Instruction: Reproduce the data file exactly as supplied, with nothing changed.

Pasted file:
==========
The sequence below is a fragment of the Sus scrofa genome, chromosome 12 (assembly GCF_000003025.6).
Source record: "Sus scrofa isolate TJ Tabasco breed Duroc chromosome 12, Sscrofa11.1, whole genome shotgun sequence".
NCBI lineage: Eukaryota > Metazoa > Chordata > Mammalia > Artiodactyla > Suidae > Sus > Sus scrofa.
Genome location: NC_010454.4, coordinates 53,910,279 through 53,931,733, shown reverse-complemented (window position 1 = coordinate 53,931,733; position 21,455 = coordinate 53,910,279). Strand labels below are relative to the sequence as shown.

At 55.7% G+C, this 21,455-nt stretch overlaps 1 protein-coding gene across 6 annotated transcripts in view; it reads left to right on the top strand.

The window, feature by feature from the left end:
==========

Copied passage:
The sequence below is a fragment of the Sus scrofa genome, chromosome 12 (assembly GCF_000003025.6).
Source record: "Sus scrofa isolate TJ Tabasco breed Duroc chromosome 12, Sscrofa11.1, whole genome shotgun sequence".
NCBI lineage: Eukaryota > Metazoa > Chordata > Mammalia > Artiodactyla > Suidae > Sus > Sus scrofa.
Genome location: NC_010454.4, coordinates 53,910,279 through 53,931,733, shown reverse-complemented (window position 1 = coordinate 53,931,733; position 21,455 = coordinate 53,910,279). Strand labels below are relative to the sequence as shown.

At 55.7% G+C, this 21,455-nt stretch overlaps 1 protein-coding gene across 6 annotated transcripts in view; it reads left to right on the top strand.

The window, feature by feature from the left end: